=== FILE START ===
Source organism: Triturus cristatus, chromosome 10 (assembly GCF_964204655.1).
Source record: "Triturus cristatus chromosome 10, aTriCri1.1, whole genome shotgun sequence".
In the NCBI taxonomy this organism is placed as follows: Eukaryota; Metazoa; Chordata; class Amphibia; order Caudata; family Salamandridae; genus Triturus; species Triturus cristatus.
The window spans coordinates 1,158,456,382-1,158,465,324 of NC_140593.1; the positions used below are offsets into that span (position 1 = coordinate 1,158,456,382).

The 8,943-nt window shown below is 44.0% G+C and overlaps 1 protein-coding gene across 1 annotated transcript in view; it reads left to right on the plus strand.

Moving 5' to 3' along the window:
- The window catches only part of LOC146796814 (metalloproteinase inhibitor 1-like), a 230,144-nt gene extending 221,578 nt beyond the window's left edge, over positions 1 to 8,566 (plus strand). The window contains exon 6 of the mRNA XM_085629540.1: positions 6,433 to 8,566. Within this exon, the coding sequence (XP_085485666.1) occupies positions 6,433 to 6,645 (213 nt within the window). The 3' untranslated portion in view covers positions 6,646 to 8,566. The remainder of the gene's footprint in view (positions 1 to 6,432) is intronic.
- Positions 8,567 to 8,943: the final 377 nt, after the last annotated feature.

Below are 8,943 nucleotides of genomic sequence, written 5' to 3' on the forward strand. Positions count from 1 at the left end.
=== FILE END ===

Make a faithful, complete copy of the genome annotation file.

Source organism: Triturus cristatus, chromosome 10 (assembly GCF_964204655.1).
Source record: "Triturus cristatus chromosome 10, aTriCri1.1, whole genome shotgun sequence".
In the NCBI taxonomy this organism is placed as follows: Eukaryota; Metazoa; Chordata; class Amphibia; order Caudata; family Salamandridae; genus Triturus; species Triturus cristatus.
The window spans coordinates 1,158,456,382-1,158,465,324 of NC_140593.1; the positions used below are offsets into that span (position 1 = coordinate 1,158,456,382).

The 8,943-nt window shown below is 44.0% G+C and overlaps 1 protein-coding gene across 1 annotated transcript in view; it reads left to right on the plus strand.

Moving 5' to 3' along the window:
- The window catches only part of LOC146796814 (metalloproteinase inhibitor 1-like), a 230,144-nt gene extending 221,578 nt beyond the window's left edge, over positions 1 to 8,566 (plus strand). The window contains exon 6 of the mRNA XM_085629540.1: positions 6,433 to 8,566. Within this exon, the coding sequence (XP_085485666.1) occupies positions 6,433 to 6,645 (213 nt within the window). The 3' untranslated portion in view covers positions 6,646 to 8,566. The remainder of the gene's footprint in view (positions 1 to 6,432) is intronic.
- Positions 8,567 to 8,943: the final 377 nt, after the last annotated feature.

Below are 8,943 nucleotides of genomic sequence, written 5' to 3' on the forward strand. Positions count from 1 at the left end.